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Clinical Cytogenetics.

R. L. Teplitz, MD
Arch Intern Med. 1973;131(2):307-308. doi:10.1001/archinte.1973.00320080143027.
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This is an almost encyclopedic book on clinical cytogenetics. Its approach is historical. Unfortunately, it is marred by deficiencies ranging from pushing the approach too far (and still not being inclusive), to omission of many modern approaches to cytogenetics. The most serious drawback in this regard to the morphology of chromosomes is that of banding patterns obtained by the ultraviolet or special Giemsa staining methods. Undoubtedly this omission was not an oversight, but an accident of timing. Nevertheless, the taxonomic considerations of chromosomes are rendered obsolete.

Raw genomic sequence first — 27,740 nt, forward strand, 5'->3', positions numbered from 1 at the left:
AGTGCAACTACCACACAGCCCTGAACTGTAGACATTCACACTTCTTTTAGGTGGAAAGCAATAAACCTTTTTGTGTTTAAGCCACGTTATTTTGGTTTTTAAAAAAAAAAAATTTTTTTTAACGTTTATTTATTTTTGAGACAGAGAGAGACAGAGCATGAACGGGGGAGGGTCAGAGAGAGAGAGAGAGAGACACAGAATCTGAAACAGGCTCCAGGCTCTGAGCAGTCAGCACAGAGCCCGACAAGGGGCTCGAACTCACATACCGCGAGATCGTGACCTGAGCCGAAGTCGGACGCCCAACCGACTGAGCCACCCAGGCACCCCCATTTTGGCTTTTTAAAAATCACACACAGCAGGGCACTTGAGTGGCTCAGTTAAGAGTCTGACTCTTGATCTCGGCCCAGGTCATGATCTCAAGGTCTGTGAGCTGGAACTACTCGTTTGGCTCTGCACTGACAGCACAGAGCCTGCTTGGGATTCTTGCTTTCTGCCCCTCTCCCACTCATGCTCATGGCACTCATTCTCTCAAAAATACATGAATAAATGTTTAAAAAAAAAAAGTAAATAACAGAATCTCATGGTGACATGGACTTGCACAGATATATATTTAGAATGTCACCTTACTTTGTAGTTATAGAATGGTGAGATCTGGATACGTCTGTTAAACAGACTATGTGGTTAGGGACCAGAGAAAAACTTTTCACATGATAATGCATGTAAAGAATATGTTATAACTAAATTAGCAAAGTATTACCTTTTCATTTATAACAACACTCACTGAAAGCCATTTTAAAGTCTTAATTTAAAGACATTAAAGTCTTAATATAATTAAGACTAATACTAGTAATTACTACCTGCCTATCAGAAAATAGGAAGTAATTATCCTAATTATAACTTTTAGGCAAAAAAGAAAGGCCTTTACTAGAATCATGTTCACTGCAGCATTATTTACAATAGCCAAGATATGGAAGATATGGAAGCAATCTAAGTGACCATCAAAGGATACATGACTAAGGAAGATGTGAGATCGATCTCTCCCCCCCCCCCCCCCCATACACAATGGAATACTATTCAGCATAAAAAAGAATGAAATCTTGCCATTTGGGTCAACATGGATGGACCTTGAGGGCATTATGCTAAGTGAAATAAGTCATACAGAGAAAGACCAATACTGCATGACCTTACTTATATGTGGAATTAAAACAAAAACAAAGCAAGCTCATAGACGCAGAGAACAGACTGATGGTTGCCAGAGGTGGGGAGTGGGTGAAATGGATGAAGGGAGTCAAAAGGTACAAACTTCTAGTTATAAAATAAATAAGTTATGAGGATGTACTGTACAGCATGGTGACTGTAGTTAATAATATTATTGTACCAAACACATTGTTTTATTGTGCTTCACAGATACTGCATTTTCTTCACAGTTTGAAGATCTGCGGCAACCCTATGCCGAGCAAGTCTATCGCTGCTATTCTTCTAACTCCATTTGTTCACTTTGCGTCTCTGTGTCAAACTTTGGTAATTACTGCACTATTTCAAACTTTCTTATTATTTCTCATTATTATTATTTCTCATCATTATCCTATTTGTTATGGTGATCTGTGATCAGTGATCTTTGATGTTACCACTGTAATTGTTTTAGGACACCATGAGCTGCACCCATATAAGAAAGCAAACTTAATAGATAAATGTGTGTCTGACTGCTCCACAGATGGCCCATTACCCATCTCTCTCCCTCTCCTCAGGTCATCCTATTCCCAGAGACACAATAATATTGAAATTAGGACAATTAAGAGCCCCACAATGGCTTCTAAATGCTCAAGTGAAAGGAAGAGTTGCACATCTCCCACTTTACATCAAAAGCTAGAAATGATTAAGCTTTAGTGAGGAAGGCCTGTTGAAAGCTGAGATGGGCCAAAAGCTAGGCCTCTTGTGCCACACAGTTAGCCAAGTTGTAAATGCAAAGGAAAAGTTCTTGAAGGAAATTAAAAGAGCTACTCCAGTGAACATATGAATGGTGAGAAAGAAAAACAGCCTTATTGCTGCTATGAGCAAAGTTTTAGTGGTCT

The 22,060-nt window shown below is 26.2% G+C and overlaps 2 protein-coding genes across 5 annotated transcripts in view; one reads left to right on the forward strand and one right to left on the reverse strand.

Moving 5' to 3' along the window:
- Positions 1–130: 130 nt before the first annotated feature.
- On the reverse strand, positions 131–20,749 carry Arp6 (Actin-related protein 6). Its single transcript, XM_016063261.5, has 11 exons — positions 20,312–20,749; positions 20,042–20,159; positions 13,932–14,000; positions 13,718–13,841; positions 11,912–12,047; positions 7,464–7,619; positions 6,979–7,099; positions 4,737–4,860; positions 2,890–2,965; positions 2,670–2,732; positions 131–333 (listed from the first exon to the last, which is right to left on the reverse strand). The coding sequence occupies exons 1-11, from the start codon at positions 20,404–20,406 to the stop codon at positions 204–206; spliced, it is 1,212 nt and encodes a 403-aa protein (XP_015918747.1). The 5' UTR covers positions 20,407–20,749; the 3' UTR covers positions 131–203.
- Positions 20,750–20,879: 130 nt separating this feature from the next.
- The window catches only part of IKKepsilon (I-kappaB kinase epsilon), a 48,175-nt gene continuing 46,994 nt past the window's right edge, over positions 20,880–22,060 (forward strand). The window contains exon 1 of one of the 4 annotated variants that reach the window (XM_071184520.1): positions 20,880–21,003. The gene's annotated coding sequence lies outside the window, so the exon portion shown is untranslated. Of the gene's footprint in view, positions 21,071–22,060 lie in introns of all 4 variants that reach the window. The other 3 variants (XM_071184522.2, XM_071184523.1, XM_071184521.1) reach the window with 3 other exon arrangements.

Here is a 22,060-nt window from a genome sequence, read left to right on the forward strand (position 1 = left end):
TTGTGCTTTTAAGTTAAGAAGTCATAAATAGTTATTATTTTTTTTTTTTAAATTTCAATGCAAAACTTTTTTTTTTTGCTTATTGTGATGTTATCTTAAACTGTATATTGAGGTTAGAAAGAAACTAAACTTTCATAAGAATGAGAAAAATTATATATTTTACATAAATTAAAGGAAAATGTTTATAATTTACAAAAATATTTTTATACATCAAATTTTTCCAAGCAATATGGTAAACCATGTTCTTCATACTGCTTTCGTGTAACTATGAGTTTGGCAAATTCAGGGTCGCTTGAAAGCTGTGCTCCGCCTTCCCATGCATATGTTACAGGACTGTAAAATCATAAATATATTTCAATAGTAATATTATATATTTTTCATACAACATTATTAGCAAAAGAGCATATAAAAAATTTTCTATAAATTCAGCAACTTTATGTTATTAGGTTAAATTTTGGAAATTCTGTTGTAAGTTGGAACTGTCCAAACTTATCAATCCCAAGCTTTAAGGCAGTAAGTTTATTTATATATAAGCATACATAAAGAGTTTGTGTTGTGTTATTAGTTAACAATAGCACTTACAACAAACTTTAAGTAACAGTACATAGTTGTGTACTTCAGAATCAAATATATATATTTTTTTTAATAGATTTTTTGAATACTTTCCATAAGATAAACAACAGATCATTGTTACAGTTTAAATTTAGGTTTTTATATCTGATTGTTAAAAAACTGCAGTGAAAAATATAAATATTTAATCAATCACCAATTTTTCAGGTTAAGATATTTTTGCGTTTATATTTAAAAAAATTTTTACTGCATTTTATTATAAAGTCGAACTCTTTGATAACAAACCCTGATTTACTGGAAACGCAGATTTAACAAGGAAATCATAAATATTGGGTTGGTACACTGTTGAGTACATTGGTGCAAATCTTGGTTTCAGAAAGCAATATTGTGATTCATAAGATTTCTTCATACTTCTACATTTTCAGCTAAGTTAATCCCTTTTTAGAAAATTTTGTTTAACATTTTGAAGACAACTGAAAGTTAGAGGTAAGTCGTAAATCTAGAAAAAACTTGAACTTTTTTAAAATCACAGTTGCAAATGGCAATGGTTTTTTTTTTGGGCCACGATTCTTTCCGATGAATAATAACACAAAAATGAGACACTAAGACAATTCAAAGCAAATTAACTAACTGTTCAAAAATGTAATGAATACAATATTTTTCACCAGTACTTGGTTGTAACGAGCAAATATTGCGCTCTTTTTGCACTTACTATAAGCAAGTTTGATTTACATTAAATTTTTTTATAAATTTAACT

Other types of deficiencies develop toward particular audiences. For example, to the uninitiated, the description of meiosis in chapter 2 is without reference to the timing of DNA synthesis. The formation of bivalents seems entirely spontaneous and without a logical mechanism. The evolutionary significance of crossing-over and chiasmata is omitted. True, these are not clinical considerations as such, but they can be described in


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